NYU's Lamb said: "The availability of secondary market disclosure is horrendous, and must be improved. Everyone knows this will be a huge problem that needs to be remedied. I believe it will be forced to improve by new regulations that require tremendous upgrading of dissemination of information by holding dealers' feet to the fire."

"The primary issue before this market is secondary market disclosure," said Christopher Taylor, executive director of the MSRB. "In order to trade securities, a dealer is going to have to be able to press a button. I fully expect all issuers will be providing that information in one shape or form. They will not be able to come to market at a reasonable cost without that information being available."

Ciccarone said that MSIL, the MSRB's electronic library, will provide the raw data, and competing services will distribute it to the public. "It's already starting to work that way," he said. "Electronic information systems are growing like wildfire."

Robert Doty, president of American Government Financial Services, predicted "a system where issuers send information easily and readily to at least one central source, maybe two or three. And there will be all sorts of services developed to provide summaries of that information and statistical data. Entire documents will be available quickly through computer."

Price Dissemination

Won't Be Far Behind

Lehmann said better price dissemination will come without a lot of "prodding" from regulators because the underwriting community sees the improvement as good for business. "Price dissemination is clearly one area where they see their vested interests at stake. Disclosure is more complicated."

Hildreth, the Louisiana State professor, said, "I think we will see studies that will start showing some pricing distinction. We've got a new cadre of researchers in municipal securities that are starting to explore the topic. I think it"s just it matter of a couple of years."

Hildreth sees a new attitude on the part of the SEC. "We have never seen an SEC that appears to have municipal bonds at the tip of its tongue so frequently," he said. "That's going to drive researchers."

Kenneth Willmann, vice president of investments at USAA in San Antonio, predicted "a gradual movement to some sort of centralized [price] quotation system much like the NASDAQ over-the-counter stock system."

Lamb called price dissemination "abysmal," but said "it will be increasingly improved by on-line, on-screen" systems. "Today you can call up 10 brokers and get 10 prices with a very wide dispersion that is just huge by comparison with other markets."

Ciccarone also puts his faith in computers. "Computers are making it possible to show in a data base a daily listing of prices based on real trades," he said. "I don't think it will come in The Wall Street Journal so much, although the Journal may add more listings. But it will be commonly in the form of electronic databases."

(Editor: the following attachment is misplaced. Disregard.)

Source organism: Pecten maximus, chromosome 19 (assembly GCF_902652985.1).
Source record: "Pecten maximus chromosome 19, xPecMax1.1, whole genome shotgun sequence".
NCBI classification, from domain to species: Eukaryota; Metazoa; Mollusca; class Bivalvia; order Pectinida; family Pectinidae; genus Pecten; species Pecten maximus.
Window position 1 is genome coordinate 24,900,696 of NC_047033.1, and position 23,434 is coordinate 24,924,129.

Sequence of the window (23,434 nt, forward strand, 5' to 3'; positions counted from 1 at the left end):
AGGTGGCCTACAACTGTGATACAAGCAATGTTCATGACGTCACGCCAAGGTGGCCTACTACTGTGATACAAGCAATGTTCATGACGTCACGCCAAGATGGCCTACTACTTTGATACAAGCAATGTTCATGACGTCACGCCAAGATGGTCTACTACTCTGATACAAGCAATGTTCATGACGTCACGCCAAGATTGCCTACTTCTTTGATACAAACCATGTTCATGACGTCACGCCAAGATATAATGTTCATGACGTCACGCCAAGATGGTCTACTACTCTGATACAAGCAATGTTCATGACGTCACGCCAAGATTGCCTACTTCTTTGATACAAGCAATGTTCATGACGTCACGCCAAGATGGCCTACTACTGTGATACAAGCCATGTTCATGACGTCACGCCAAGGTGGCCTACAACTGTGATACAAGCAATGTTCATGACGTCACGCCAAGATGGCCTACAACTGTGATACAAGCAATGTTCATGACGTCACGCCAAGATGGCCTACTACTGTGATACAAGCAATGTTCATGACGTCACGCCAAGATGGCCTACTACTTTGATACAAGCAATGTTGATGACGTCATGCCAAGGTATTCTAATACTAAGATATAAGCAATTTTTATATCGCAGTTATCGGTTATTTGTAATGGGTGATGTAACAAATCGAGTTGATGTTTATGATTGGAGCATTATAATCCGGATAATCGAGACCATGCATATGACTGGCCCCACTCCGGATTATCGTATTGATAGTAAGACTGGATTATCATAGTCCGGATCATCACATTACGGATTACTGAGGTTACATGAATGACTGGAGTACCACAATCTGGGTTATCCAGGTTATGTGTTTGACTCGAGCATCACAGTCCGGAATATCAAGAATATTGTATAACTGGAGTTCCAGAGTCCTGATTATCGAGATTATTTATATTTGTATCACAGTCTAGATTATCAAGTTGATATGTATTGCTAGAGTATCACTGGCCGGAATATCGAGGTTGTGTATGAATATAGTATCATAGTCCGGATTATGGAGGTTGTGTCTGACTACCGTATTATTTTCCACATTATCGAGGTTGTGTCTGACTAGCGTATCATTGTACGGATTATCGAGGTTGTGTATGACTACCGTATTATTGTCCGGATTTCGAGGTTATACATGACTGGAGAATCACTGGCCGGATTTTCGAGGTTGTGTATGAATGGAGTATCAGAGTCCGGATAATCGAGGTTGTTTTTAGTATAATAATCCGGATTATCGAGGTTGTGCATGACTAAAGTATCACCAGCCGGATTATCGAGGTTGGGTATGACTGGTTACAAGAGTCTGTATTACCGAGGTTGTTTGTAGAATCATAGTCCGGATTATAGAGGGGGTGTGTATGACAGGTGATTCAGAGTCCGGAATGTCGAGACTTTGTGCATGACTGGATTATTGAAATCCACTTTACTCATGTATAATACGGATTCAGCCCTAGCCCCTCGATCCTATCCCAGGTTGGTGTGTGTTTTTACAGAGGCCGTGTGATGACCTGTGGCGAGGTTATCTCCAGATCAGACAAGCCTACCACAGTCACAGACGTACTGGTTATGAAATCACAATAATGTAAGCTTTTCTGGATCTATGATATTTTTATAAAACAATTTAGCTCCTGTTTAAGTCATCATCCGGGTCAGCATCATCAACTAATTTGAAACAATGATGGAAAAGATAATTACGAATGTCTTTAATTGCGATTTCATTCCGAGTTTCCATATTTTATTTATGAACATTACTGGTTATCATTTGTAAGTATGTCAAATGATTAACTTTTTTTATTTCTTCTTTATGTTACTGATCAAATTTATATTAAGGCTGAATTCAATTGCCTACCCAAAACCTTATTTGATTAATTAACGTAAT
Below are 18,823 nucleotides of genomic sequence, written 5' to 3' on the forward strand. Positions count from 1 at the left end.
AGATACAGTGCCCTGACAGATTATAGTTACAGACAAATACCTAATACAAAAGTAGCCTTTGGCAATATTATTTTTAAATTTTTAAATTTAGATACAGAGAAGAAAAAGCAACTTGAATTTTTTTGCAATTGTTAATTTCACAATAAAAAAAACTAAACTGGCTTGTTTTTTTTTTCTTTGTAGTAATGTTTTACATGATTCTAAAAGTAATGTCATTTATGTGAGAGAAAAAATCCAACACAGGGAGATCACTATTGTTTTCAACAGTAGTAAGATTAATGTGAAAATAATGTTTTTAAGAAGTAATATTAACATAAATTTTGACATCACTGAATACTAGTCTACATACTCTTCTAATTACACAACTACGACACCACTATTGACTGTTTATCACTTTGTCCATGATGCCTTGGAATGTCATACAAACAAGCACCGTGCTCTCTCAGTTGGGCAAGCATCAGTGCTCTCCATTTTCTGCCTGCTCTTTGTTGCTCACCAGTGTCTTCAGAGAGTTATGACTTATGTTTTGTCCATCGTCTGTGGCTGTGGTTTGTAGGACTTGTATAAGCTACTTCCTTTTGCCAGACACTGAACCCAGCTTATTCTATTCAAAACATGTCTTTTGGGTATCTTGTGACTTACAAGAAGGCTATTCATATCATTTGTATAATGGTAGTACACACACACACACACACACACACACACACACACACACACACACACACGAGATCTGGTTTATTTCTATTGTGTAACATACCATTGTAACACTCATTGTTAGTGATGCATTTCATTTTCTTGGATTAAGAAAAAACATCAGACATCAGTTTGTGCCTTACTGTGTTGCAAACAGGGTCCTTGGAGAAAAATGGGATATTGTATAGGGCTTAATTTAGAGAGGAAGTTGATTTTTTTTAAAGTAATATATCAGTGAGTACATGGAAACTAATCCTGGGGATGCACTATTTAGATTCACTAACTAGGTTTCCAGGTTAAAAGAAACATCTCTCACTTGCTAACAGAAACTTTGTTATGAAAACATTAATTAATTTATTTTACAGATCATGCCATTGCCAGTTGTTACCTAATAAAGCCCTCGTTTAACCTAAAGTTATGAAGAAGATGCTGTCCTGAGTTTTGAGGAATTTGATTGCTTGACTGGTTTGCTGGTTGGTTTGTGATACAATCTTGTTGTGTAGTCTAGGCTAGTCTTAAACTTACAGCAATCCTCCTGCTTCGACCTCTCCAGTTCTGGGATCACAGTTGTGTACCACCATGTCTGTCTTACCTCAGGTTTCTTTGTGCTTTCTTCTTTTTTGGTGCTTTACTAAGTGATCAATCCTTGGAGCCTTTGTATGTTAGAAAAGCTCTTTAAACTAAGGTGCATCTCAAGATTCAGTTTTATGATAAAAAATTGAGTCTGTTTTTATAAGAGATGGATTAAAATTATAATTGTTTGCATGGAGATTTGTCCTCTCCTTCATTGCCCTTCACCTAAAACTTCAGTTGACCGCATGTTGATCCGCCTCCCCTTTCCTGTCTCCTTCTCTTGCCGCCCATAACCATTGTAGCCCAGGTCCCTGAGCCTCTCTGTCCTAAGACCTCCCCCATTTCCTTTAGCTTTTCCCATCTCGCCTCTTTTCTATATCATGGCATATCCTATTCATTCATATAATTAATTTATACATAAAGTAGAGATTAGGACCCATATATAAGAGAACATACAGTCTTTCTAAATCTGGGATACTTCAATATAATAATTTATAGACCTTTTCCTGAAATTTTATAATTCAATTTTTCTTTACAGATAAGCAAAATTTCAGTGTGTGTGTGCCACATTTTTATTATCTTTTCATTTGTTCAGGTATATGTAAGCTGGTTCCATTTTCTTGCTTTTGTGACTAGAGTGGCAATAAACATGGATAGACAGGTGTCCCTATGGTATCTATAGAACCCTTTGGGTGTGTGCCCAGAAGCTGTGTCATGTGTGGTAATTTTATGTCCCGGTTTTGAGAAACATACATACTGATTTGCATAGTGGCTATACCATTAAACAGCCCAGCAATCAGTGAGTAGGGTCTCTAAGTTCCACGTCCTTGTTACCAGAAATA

Real-time reporting is likely, Ciccarone said. "Ten years from now you will see reporting similar to corporate bonds. It's within the realm of possibility that tickets could be electronically recorded in central data bases as they are written to show trades happening all over the country. It may be 20 years before there is instant reporting. But it will happen."

Conduit Bonds Likely

To Remain in Spotlight

One issue that will probably keep on being debated is whether conduit bonds should be registered with the SEC, experts said. Rep. Edward J. Markey, D-Mass., chairman of the House Energy and Commerce Committee's subcommittee on telecommunications and finance, has signaled that he may, introduce legislation that would require registration.

"That's where the bad apples have been," Hildreth said. "That's what's bringing a lot of attention to the marker. We've done it to ourselves as issuers. I think we will see some further tightening. It may be redefined in some historical way."

Willman said, "I can see industrial development bonds being considered [like] corporate bonds."

Ciccarone warned that the industry should not wash its hands of conduits. "We will be sorry down the road," he said. "If we disown them, it makes it easier for Congress to say they are taxable securities when they are looking for additional revenue."

Ciccarone said the rapid growth of mutual funds will bring broader oversight of bond issuers. "Oversight will be critical. Price changes could occur from day to day. You have to be on top of the credit.

"It will start with annual reporting," he said. "More frequent reporting will depend on the demands of funds. We may even see the day that it becomes preferred status as to who is providing quarterly reporting for larger credits. Now most analysts would be satisfied if they could get annuals." He said, however, that some buyers of lower-rated health care bonds are already mandating reports on a quarterly or even monthly basis.